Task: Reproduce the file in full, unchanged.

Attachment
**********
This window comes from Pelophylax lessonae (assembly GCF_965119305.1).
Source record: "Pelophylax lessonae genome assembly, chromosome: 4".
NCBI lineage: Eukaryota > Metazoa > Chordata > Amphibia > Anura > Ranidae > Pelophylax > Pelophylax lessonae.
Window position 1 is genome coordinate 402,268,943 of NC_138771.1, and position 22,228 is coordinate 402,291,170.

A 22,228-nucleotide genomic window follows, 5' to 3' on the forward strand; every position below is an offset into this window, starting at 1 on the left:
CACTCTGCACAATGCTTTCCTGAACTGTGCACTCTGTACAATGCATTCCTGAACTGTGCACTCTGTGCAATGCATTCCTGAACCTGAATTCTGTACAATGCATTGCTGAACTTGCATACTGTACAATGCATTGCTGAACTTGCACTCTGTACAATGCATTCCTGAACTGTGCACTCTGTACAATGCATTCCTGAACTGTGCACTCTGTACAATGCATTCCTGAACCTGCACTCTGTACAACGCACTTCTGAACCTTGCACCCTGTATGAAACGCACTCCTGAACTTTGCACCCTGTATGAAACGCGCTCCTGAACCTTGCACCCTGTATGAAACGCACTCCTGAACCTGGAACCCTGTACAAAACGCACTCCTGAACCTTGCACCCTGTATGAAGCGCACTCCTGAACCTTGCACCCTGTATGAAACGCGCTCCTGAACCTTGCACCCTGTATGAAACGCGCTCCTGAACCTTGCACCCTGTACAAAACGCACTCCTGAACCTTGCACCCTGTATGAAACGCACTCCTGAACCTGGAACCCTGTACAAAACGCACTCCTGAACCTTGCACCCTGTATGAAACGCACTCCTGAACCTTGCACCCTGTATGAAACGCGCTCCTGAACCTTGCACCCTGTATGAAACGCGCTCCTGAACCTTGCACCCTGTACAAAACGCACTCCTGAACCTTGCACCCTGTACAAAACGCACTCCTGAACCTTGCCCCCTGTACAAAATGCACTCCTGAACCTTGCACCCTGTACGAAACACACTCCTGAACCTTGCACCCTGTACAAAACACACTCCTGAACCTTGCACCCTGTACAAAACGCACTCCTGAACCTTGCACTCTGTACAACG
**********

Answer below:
This window comes from Pelophylax lessonae (assembly GCF_965119305.1).
Source record: "Pelophylax lessonae genome assembly, chromosome: 4".
NCBI lineage: Eukaryota > Metazoa > Chordata > Amphibia > Anura > Ranidae > Pelophylax > Pelophylax lessonae.
Window position 1 is genome coordinate 402,268,943 of NC_138771.1, and position 22,228 is coordinate 402,291,170.

A 22,228-nucleotide genomic window follows, 5' to 3' on the forward strand; every position below is an offset into this window, starting at 1 on the left:
CACTCTGCACAATGCTTTCCTGAACTGTGCACTCTGTACAATGCATTCCTGAACTGTGCACTCTGTGCAATGCATTCCTGAACCTGAATTCTGTACAATGCATTGCTGAACTTGCATACTGTACAATGCATTGCTGAACTTGCACTCTGTACAATGCATTCCTGAACTGTGCACTCTGTACAATGCATTCCTGAACTGTGCACTCTGTACAATGCATTCCTGAACCTGCACTCTGTACAACGCACTTCTGAACCTTGCACCCTGTATGAAACGCACTCCTGAACTTTGCACCCTGTATGAAACGCGCTCCTGAACCTTGCACCCTGTATGAAACGCACTCCTGAACCTGGAACCCTGTACAAAACGCACTCCTGAACCTTGCACCCTGTATGAAGCGCACTCCTGAACCTTGCACCCTGTATGAAACGCGCTCCTGAACCTTGCACCCTGTATGAAACGCGCTCCTGAACCTTGCACCCTGTACAAAACGCACTCCTGAACCTTGCACCCTGTATGAAACGCACTCCTGAACCTGGAACCCTGTACAAAACGCACTCCTGAACCTTGCACCCTGTATGAAACGCACTCCTGAACCTTGCACCCTGTATGAAACGCGCTCCTGAACCTTGCACCCTGTATGAAACGCGCTCCTGAACCTTGCACCCTGTACAAAACGCACTCCTGAACCTTGCACCCTGTACAAAACGCACTCCTGAACCTTGCCCCCTGTACAAAATGCACTCCTGAACCTTGCACCCTGTACGAAACACACTCCTGAACCTTGCACCCTGTACAAAACACACTCCTGAACCTTGCACCCTGTACAAAACGCACTCCTGAACCTTGCACTCTGTACAACG